Ultimately, however, the Fed messaging around the potential for a March cut still suggests to us at least that the bar is high for a rate cut at this point. Let us not forget, the market also has a series of Treasury auctions to take down. We see $60 billion two-years on Tuesday, followed by $61 billion fives, and then capped with $41 billion seven-years on Thursday.

Underwriting supply during the latter half of January can be challenging, particularly in an environment where bearish seasonals combine with what is expected to be a pretty meaningful increase in auction sizes at the February refunding suggests that twos, fives, and sevens might need a more significant concession either outright or on the curve. Certainly, the supply takedown warrants attention, although at the end of the day, we're skeptical that we'll ultimately define the overall direction of rates. For that, the market will rely on the macro influences and monetary policy.

The market is now in the Fed's pre-meeting period of radio silence, so there won't be any official commentary in the week ahead. That leaves investors with little beyond the smattering of data and the influence of external markets. We've been watching very closely the interplay between equities and bonds in this environment, and it seems as though rates are in the driver's seat for the time being.

It is earning season, however, so any sharp change in the trajectory of US equities will potentially have ramifications for rates. All else being equal, in the near term we're anticipating a period of consolidation in treasuries with, if anything, a modest flattening bias.

The fact that 2s/10s has pushed up back toward the steeps of the range speaks to a market that is seeking to embrace some of the bearish aspects that tend to define the start to the year, while at the same time, keeping an eye on the fact that while the first rate cut might not be in March, ultimately 2024 will be defined by a Fed seeking to normalize policy rates off of the current extremes.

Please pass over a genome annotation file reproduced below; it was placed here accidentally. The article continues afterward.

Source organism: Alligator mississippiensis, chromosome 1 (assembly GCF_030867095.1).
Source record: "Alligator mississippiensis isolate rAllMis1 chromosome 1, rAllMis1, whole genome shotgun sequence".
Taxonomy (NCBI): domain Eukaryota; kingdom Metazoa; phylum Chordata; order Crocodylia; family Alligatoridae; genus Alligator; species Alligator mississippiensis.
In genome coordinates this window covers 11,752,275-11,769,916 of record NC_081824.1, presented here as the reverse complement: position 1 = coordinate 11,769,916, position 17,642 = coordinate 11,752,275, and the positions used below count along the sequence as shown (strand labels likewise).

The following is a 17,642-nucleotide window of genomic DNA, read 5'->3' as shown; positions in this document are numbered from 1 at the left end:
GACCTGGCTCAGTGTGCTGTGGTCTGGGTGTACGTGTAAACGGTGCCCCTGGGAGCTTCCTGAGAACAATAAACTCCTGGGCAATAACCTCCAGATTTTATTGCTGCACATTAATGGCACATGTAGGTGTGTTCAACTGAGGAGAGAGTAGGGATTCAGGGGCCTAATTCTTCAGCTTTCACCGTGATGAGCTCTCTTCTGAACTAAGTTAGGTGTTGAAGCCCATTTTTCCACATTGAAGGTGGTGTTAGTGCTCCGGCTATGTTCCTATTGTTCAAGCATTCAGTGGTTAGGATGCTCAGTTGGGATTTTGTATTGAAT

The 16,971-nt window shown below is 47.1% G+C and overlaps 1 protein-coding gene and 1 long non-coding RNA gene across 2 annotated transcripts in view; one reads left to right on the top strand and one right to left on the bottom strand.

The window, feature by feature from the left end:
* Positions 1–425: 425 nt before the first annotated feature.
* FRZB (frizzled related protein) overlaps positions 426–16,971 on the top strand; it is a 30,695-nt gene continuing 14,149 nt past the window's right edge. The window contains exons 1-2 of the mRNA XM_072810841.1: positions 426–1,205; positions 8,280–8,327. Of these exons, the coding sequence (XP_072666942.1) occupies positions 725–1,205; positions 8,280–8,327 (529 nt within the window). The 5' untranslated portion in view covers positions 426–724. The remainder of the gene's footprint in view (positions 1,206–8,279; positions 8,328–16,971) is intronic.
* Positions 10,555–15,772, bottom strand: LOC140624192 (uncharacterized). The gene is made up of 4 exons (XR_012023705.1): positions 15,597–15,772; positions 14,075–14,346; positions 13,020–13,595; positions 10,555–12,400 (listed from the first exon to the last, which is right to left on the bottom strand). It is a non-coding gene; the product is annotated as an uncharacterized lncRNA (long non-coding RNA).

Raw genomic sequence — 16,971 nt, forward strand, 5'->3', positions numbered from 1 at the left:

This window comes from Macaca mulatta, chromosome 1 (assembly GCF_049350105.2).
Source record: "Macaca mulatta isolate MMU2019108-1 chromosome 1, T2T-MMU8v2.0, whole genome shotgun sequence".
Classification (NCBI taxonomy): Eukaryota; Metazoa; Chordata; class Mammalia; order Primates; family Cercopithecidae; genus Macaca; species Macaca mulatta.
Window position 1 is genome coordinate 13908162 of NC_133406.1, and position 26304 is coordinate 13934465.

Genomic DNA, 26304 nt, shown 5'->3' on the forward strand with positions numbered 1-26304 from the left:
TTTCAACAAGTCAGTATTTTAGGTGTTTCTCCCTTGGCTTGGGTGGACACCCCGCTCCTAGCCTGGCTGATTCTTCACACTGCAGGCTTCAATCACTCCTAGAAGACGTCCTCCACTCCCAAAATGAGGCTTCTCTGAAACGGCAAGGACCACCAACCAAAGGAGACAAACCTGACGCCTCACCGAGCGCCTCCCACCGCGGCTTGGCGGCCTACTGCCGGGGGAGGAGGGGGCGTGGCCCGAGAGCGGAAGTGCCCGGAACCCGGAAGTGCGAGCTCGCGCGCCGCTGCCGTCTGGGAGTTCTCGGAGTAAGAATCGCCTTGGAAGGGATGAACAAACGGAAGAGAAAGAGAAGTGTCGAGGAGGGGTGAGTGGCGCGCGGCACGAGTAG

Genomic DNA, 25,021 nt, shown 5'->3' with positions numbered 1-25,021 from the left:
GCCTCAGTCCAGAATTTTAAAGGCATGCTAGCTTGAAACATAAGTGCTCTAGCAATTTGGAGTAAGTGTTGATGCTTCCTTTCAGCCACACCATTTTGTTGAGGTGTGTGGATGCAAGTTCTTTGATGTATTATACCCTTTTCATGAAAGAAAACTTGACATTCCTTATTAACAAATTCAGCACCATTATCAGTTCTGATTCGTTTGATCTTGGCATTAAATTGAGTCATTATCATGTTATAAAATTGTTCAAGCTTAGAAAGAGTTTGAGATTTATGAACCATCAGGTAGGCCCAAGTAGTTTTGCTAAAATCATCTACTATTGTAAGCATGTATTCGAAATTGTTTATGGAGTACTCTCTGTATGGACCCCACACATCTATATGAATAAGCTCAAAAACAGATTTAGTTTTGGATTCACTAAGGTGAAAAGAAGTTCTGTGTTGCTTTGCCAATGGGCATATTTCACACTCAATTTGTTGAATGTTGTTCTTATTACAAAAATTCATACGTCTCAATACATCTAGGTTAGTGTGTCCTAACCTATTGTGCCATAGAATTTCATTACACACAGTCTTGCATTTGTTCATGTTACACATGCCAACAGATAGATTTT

We've reached the point in this week's episode where we'd like to offer our sincere thanks and condolences to anyone who has managed to make it this far. For all of those we missed in Davos this week, fear not. We've already reached out to the postal service to make sure that next year our invitation doesn't get lost again.

Thanks for listening to Macro Horizons. Please visit us at bmocm.com/macrohorizons. As we aspire to keep our strategy effort as interactive as possible, we'd love to hear what you thought of today's episode, so please email me directly with any feedback at ian.lyngen@bmo.com.

You can listen to this show and subscribe on Apple Podcasts or your favorite podcast provider. This show and resources are supported by our team here at BMO, including the FICC Macro Strategy Group and BMO's Marketing team. This show has been produced and edited by Puddle Creative.

Speaker 4:

The views expressed here are those of the participants and not those of BMO Capital Markets, its affiliates or subsidiaries. For full legal disclosure, visit bmocmm.com/macrohorizons/legal.

 

Ian Lyngen, CFA Managing Director, Head of U.S. Rates Strategy
Ben Jeffery US Rates Strategist, Fixed Income Strategy
Vail Hartman Analyst, U.S. Rates Strategy